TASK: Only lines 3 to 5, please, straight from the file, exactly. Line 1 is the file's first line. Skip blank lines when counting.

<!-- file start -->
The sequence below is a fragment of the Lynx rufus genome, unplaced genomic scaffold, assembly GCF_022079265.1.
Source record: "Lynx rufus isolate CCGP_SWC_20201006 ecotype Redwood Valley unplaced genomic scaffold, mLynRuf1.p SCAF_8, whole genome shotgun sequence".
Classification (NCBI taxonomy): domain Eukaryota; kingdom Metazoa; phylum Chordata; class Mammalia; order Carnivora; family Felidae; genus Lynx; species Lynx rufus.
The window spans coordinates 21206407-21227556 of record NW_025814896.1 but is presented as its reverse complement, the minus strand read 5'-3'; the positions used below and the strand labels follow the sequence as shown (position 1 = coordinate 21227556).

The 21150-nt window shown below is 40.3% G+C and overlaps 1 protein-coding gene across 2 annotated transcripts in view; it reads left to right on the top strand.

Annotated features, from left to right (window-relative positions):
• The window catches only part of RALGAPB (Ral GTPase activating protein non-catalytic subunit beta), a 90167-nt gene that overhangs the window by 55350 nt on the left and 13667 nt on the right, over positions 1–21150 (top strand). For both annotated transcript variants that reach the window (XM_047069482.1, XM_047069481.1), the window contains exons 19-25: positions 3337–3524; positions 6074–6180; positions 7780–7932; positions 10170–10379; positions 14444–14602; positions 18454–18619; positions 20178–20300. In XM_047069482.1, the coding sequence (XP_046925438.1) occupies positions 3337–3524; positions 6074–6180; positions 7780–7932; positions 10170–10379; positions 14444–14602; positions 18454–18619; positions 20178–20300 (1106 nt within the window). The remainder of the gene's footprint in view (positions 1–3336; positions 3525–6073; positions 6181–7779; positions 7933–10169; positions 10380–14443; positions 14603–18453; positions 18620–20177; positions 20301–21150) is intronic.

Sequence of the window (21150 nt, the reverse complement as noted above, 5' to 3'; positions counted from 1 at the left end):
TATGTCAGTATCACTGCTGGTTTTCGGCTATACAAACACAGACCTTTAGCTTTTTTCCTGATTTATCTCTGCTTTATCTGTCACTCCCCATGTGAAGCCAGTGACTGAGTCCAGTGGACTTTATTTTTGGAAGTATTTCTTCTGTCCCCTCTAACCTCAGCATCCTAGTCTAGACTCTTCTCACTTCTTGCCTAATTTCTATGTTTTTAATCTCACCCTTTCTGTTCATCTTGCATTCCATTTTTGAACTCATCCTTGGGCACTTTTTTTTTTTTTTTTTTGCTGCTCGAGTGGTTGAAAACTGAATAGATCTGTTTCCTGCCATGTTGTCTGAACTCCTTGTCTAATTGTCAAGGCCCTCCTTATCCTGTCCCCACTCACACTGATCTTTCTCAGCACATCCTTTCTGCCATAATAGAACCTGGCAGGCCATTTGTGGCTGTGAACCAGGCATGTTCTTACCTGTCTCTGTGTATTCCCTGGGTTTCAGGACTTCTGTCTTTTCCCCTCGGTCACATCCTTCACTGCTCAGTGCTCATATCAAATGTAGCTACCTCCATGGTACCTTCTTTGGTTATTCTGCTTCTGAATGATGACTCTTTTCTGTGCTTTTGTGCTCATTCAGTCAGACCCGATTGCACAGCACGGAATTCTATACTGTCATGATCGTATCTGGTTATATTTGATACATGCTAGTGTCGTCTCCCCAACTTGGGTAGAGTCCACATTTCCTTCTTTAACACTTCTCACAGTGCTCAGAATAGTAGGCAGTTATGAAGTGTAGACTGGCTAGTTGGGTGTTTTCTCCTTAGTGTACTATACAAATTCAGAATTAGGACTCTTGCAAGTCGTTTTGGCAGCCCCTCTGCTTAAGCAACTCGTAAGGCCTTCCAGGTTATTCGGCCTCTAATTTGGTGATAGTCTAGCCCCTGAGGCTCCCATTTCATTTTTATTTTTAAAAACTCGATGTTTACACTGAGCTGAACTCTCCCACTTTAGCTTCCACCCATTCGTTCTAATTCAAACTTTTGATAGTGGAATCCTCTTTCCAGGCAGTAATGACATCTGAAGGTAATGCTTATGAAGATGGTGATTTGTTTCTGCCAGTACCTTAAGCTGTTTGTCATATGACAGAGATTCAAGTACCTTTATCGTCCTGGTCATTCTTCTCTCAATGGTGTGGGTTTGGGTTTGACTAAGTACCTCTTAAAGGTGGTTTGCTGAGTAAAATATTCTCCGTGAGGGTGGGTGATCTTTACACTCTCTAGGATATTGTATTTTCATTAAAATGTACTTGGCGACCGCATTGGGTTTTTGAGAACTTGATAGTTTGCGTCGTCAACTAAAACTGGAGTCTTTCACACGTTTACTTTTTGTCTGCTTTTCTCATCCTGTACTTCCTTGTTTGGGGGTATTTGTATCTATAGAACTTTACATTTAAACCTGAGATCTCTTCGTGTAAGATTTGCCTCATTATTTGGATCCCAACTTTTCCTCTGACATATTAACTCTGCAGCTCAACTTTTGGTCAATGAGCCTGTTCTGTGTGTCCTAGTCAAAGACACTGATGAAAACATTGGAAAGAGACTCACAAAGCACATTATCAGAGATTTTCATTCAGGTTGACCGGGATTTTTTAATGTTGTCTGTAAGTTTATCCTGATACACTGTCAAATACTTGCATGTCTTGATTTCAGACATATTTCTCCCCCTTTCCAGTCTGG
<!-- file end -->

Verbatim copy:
Classification (NCBI taxonomy): domain Eukaryota; kingdom Metazoa; phylum Chordata; class Mammalia; order Carnivora; family Felidae; genus Lynx; species Lynx rufus.
The window spans coordinates 21206407-21227556 of record NW_025814896.1 but is presented as its reverse complement, the minus strand read 5'-3'; the positions used below and the strand labels follow the sequence as shown (position 1 = coordinate 21227556).

The 21150-nt window shown below is 40.3% G+C and overlaps 1 protein-coding gene across 2 annotated transcripts in view; it reads left to right on the top strand.